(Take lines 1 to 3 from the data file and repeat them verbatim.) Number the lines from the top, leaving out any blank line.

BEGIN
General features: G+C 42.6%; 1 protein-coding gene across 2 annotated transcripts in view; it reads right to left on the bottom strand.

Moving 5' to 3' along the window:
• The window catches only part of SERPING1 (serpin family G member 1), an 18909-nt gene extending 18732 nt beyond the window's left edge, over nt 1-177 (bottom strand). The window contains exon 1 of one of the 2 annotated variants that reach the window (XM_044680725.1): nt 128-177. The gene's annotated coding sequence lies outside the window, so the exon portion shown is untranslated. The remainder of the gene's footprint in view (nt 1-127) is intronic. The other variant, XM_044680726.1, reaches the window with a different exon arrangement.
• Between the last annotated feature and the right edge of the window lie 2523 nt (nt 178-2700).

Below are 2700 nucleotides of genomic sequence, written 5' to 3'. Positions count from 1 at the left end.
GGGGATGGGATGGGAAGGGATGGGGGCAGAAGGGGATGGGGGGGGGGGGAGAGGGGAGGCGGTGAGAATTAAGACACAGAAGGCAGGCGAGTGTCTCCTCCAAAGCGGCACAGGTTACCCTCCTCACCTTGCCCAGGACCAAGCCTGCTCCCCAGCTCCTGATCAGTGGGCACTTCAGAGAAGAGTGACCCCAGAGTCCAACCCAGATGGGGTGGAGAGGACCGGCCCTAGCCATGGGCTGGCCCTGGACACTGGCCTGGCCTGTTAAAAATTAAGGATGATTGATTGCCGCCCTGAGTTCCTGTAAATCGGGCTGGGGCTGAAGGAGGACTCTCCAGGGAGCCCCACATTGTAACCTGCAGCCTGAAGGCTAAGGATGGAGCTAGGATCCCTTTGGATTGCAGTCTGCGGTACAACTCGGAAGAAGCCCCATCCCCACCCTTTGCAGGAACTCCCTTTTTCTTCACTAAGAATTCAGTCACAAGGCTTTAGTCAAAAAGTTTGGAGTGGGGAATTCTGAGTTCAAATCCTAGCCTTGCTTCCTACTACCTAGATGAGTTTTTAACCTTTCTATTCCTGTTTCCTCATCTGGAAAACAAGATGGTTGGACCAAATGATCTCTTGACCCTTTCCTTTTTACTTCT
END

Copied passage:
General features: G+C 42.6%; 1 protein-coding gene across 2 annotated transcripts in view; it reads right to left on the bottom strand.

Moving 5' to 3' along the window:
• The window catches only part of SERPING1 (serpin family G member 1), an 18909-nt gene extending 18732 nt beyond the window's left edge, over nt 1-177 (bottom strand). The window contains exon 1 of one of the 2 annotated variants that reach the window (XM_044680725.1): nt 128-177. The gene's annotated coding sequence lies outside the window, so the exon portion shown is untranslated. The remainder of the gene's footprint in view (nt 1-127) is intronic. The other variant, XM_044680726.1, reaches the window with a different exon arrangement.